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The community of faith

October 12, 2009

acts2-1The Church in the west is impotent because we refuse to love each other.

We started going through the book of Acts with the students last Friday. We decided we’re supposed to be disciples, and Acts is probably the best place to go to figure out what that looks like. So I’ve been spending a lot of time studying Acts in over-view, and chapter-by-chapter. Last Friday we were on chapter two.

When I think of Acts 2 I think of Pentecost. That’s how it starts, and that’s what I usually go to Acts 2 for – to show someone Pentecost and the Holy Spirit  and speaking in tongues. To validate my sanity, basically. ;)

But the end of Acts 2 is exactly what we’re looking for on Friday nights, and focusing on that for a week stirred something in me. Verses 42 though 47 articulate a pretty vivid description of the Church, or community of faith, at the very beginning.

And they continued steadfastly in the apostles’ doctrine and fellowship, in the breaking of bread, and in prayers. Then fear came upon every soul, and many wonders and signs were done through the apostles. Now all who believed were together, and had all things in common, and sold their possessions and goods, and divided them among all, as anyone had need.

So continuing daily with one accord in the temple, and breaking bread from house to house, they ate their food with gladness and simplicity of heart, praising God and having favor with all people. And the Lord added to the church daily those who were being saved.

Verse 42 identifies four things the disciples did, and verse 43 beings, “Then.” The sacrifice described – that friends would sell their valuables to help pay someone else’s bills – is staggering.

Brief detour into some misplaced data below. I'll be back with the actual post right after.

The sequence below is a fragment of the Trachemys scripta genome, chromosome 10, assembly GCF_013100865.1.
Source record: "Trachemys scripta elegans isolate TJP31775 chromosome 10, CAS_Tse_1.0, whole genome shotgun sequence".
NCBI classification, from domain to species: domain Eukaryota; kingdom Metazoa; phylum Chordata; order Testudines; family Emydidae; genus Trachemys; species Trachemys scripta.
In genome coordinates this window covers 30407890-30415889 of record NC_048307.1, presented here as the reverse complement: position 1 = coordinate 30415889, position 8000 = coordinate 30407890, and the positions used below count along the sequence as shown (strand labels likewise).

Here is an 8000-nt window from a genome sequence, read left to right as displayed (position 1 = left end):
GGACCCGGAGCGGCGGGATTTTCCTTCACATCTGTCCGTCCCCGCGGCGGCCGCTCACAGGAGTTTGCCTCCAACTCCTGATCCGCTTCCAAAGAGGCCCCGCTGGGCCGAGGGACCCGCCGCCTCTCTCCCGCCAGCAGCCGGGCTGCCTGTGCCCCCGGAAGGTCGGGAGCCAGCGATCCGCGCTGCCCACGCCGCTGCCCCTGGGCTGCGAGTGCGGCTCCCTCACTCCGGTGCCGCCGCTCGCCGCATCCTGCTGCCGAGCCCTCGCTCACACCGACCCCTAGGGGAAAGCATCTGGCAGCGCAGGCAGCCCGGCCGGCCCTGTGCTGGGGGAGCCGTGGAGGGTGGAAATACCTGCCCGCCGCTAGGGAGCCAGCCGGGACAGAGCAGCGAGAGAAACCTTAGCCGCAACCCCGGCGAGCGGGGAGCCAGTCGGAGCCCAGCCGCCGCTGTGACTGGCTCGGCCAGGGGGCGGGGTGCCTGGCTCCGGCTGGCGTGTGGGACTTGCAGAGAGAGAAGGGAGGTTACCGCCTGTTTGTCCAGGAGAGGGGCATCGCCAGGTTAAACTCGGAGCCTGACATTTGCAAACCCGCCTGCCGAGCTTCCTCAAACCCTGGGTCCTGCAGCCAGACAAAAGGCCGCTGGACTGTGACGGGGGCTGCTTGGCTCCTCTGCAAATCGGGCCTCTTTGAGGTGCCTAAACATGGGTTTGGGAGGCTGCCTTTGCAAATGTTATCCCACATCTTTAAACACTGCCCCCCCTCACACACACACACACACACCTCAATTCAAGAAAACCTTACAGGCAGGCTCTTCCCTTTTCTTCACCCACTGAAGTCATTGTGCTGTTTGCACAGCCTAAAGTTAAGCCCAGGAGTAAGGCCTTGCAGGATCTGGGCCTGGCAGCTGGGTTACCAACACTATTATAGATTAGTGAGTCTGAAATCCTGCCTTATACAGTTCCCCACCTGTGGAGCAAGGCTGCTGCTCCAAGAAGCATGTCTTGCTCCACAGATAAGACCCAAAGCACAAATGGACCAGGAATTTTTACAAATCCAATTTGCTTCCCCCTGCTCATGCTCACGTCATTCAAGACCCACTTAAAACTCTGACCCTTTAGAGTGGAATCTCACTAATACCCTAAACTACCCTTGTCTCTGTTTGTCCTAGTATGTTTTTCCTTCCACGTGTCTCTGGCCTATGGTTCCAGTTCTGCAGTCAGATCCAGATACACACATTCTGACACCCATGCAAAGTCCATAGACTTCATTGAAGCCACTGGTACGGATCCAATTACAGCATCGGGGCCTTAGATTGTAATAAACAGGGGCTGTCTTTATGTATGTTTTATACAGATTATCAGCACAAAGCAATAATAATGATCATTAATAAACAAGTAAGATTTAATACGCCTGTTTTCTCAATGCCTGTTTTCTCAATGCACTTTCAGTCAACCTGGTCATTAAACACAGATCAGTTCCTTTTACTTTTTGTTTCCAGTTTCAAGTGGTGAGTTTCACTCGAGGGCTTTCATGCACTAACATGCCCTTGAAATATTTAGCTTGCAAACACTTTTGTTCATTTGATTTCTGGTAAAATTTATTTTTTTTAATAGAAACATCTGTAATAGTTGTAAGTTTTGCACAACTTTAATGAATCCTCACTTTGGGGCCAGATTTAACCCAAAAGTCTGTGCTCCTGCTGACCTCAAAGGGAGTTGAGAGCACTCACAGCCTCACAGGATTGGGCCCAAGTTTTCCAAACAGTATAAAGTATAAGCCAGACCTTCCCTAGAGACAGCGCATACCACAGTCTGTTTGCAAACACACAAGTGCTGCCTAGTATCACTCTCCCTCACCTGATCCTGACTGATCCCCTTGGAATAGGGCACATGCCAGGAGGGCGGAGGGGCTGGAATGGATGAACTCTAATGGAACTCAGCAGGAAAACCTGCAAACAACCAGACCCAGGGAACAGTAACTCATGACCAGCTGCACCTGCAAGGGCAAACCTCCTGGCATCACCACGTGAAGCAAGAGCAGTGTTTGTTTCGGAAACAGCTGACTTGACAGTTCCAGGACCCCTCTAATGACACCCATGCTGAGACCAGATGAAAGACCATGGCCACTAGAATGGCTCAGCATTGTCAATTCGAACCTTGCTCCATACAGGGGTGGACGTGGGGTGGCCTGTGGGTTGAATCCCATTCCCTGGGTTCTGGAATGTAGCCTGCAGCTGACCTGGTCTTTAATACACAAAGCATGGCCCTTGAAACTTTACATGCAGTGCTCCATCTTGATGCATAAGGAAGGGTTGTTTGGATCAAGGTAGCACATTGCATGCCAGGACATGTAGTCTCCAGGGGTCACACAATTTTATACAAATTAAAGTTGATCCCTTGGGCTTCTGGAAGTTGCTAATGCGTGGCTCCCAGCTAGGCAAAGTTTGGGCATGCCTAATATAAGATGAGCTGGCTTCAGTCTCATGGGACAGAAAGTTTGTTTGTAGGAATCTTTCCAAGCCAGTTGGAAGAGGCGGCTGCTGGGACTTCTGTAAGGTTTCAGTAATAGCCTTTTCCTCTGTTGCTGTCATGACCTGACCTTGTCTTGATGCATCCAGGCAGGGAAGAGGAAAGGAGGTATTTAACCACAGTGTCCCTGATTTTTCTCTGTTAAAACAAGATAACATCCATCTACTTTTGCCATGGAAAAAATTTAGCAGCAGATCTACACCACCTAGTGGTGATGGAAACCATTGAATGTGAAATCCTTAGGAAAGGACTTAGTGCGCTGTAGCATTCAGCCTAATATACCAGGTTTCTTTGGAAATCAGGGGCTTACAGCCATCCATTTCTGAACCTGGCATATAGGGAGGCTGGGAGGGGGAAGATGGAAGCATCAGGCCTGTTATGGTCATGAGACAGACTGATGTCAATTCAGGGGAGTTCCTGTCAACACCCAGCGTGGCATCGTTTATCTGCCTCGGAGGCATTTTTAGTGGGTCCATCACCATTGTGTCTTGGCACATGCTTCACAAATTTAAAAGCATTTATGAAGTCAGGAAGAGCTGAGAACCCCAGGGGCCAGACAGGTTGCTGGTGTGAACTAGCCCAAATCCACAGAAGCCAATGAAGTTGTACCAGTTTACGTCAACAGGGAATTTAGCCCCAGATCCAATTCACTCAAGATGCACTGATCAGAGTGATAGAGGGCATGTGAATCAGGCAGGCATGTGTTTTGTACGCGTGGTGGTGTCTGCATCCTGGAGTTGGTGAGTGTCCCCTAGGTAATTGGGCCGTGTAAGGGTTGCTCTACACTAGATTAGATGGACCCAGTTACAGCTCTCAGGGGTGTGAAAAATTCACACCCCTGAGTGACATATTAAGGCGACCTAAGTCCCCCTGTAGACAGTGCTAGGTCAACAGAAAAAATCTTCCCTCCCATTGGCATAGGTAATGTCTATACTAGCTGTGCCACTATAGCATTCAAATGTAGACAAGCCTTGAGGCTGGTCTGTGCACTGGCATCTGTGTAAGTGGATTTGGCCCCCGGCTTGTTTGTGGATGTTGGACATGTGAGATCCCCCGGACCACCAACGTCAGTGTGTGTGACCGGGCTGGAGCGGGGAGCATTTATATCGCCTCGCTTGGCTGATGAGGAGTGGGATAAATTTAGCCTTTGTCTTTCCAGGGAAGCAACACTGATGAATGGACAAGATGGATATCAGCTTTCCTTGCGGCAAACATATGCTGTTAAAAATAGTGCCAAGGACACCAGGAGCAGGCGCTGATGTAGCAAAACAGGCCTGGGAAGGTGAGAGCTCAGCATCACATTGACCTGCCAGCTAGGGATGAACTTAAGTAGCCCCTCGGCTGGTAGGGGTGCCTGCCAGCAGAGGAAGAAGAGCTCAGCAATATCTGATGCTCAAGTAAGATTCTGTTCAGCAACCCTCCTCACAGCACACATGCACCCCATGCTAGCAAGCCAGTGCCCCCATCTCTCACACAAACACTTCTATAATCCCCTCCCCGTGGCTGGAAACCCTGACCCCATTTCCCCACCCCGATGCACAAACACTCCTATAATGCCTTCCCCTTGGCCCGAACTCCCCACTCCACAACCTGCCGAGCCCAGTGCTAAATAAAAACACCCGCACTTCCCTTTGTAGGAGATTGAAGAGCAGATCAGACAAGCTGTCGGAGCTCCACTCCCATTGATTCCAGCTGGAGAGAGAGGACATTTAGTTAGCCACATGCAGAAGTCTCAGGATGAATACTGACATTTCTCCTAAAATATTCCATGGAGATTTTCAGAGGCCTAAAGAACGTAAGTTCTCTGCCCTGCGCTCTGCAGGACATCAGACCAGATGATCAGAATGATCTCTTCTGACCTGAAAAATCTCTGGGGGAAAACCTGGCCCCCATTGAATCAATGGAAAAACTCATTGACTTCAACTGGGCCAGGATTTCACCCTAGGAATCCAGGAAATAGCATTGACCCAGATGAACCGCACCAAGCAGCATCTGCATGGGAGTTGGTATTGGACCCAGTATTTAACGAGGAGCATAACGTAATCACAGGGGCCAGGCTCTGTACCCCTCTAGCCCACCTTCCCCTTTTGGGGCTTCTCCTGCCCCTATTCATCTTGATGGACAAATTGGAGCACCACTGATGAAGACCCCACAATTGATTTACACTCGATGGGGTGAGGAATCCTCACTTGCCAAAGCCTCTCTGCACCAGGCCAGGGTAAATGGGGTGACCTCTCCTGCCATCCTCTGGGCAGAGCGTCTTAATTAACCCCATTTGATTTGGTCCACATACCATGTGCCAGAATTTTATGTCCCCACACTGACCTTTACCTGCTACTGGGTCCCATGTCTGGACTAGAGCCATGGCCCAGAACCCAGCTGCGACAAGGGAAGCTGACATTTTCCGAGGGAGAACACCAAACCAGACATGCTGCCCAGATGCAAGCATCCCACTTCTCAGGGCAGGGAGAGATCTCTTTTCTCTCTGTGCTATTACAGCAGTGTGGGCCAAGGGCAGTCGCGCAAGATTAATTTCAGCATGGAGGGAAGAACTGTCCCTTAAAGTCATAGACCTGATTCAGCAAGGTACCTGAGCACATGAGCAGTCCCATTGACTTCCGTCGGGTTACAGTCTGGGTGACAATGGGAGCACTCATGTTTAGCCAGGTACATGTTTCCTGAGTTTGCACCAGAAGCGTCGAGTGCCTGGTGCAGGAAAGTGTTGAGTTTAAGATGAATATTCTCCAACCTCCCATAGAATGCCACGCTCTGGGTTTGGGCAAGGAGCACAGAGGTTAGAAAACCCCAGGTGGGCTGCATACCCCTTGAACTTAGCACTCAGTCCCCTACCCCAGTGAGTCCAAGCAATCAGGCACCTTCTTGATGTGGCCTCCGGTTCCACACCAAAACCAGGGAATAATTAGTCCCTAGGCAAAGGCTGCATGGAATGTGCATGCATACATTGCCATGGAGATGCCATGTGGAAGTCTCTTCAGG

Verses 46 and 47 again share a similar theme, but in a particular order. First is the things they did “daily,” and then is what the Lord did “daily.”

Our first Friday in Acts we discussed the theme of the book as the kingdom of God – it starts with Jesus talking about the kingdom of God, and ends with Paul preaching the kingdom of God. We also talked about how the disciples were not sent out until they had the power of the Holy Spirit.

In chapter two they’ve not been sent out yet, and I think they’re learning the fulfillment of John 13:34-35,

“A new commandment I give to you, that you love one another: as I have loved you, that you also love one another. By this all will know that you are My disciples, if you have love for one another.”

And what did it look like? We pulled out four big things on Friday: studying the word, continued fellowship (especially over a good meal, apparently), sacrificial giving, and prayer.

If the first century Church needed the Holy Spirit and love for one another, how much more do we?  Verse 47 clearly says that it’s God who adds to His Church, and we know that no one can come to Christ unless the Father draw him (John 6:44). But I don’t think He’ll do it if His Church can’t love one another first. He’s not going to add to a broken body, disheveled bride, or a dysfunctional family.

Of course, people are saved in the West every day, but I wonder if we can pray for a great harvest and cry out for revival without first dealing with gossip, disunity, envy, and bitterness at home.

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